Global Economics

China: For Many Expats, It's Not Worth It


A Chinese paramilitary policeman stands guard at the Monument to the People’s Heroes in Tiananmen Square

Photograph by Feng Li/Getty Images

A Chinese paramilitary policeman stands guard at the Monument to the People’s Heroes in Tiananmen Square

Stay or go? That question has erupted in a public way among China’s large population of expatriate businessmen, entrepreneurs, journalists, and academics, who the public security bureau says number 220,000.

The debate started with an essay, “You’ll Never Be Chinese: It Is Time to Leave the Country I Loved,” by former magazine publisher Mark Kitto, a British 16-year resident of China. After his English-language magazine was seized by the government, Kitto retreated to Moganshan mountain outside Shanghai, where he and his Chinese wife have run a restaurant and guesthouse business for the last seven years. “Don’t you think,” asked Kitto in the August edition of Britain’s Prospect, “with all the growth and infrastructure, the material wealth, let alone saving the world like some kind of financial whiz James Bond, that China would be a happier and healthier country? I don’t think it is.” A second piece, titled “Why I’m Leaving China,” published July 25 by American tech writer and filmmaker Charlie Custer on his popular ChinaGeeks blog, made many of the same points.

Illustration by Otto Graphic

The articles, widely e-mailed among expatriates, are being discussed on English and Chinese websites. “If you haven’t read Mark Kitto’s article on why he’s leaving China, do so now,” wrote Richard Burger, who has lived in Beijing for nearly four years, on his popular blog The Peking Duck, on Aug. 14. “There is talk of the U.S. ‘falling off a financial cliff,’ but right now I think China is closer to the edge of that cliff, and that it’s also a steeper cliff than ours.” The Chinese have reacted, too. In response to Custer’s piece, one outraged Chinese wrote on July 30: “Well, at first remember this, nobody forced you to come to China, [neither] your parents nor your God. Secondly, don’t try to change China when you are not a citizen of China. Thirdly and last, don’t spit on others when you leave. Thank you, have a nice flight, and please don’t come back!”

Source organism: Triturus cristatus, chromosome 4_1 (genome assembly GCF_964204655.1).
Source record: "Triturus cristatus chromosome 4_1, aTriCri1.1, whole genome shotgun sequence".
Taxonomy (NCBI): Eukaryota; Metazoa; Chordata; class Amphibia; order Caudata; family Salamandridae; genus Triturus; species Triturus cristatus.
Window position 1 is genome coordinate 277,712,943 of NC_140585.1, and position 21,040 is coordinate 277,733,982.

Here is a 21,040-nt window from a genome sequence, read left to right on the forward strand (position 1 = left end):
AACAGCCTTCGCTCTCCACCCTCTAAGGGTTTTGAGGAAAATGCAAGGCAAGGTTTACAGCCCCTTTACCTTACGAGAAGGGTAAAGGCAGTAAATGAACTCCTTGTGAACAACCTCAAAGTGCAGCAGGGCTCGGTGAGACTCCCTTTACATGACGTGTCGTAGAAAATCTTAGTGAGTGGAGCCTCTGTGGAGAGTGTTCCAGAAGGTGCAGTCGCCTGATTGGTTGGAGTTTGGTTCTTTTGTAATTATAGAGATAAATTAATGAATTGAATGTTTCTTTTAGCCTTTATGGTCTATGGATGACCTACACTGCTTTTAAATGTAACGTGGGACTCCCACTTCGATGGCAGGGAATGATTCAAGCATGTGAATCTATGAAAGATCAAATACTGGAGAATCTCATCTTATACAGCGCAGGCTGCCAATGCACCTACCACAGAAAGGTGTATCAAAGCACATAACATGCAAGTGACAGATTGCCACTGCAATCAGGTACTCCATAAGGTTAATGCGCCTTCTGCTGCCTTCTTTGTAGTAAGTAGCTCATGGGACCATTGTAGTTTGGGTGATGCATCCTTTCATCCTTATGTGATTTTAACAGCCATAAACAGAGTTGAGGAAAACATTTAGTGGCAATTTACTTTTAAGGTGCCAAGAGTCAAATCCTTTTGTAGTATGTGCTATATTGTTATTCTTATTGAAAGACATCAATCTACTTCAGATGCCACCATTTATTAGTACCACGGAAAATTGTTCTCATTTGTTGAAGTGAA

Custer, who with his wife left Beijing in late July for Maine, says, “I didn’t expect this to produce the emotional responses it seems to have. That’s in part because it is difficult to write an article like that without sounding critical of those who stay.” He had explained his decision by pointing to China’s problems with air pollution and food safety—and how they could affect his future children.

On the opposite side of the debate are those who basically say: Get over it. That was the message of “Foreigners in China Must Learn the Rules of the Road,” by Shaun Rein, the American founder of a market research firm based in Shanghai, who has lived in China for 12 years. “When crafting strategies, businesses need to do what the market demands and what the Party allows specifically for foreigners,” wrote Rein in a Sept. 14 essay on Businessweek.com (where he is a regular contributor). “Know your limitations and do not expect to operate with the same opportunities as Chinese. It is not an even playing field and never will be,” he wrote. “Don’t try to make it one, or you will end up banging your head against walls as Kitto did.” He called Kitto’s decision to go into media, a tightly controlled industry, a mistake. In retrospect, Kitto agrees.

It’s no secret that China has badly polluted air in its major cities. News reports highlight incidents of poisoned milk, adulterated pork, and even exploding watermelons. The rigid educational system is a turnoff for foreigners with families, while international schools charge tuitions that would bankrupt most.

The growing expat angst also reflects China’s often oppressive political system, and doubts about whether the ruling party can reform itself without social instability. “One day they are going to run out of money, and run out of soldiers and police” to deal with growing unrest, says Kitto in a call from Moganshan. (He’s leaving next year.) “China is always proud of everything being big. When the problem comes, it will be a big one, too.”

Disillusionment is a natural response to the diminishing opportunities of a slowing economy. “Up until 2006 you could come to China and get funded for something you wrote on the back of an envelope, myself included,” says Anne Stevenson-Yang, the American co-founder of J Capital Research, a Beijing-based equities analysis firm. After 21 years in China she has sold her house in Beijing and is looking to buy in New York City, in case things in China deteriorate rapidly.

Even many Chinese are growing uneasy. Members of China’s elite, including government officials, are seeking foreign residency for themselves or at least for their families, according to numerous reports in China’s state-owned media. The Chinese derisively call a functionary who secretly sends his next of kin abroad, sometimes with illegally obtained cash, a luo guan, or “naked official.” “China is a country run by a bureaucratic elite that doesn’t want your participation or views,” says Stevenson-Yang. “When you have the perception that things are getting better, you can accept that. When you don’t, you might as well leave.”

The bottom line: Foreigners in China are weary of the state dictating many business decisions. Education, food safety, and pollution are concerns as well.

With Bruce Einhorn
Dexter_roberts
Roberts is Bloomberg Businessweek's Asia News Editor and China bureau chief. Follow him on Twitter @dtiffroberts.

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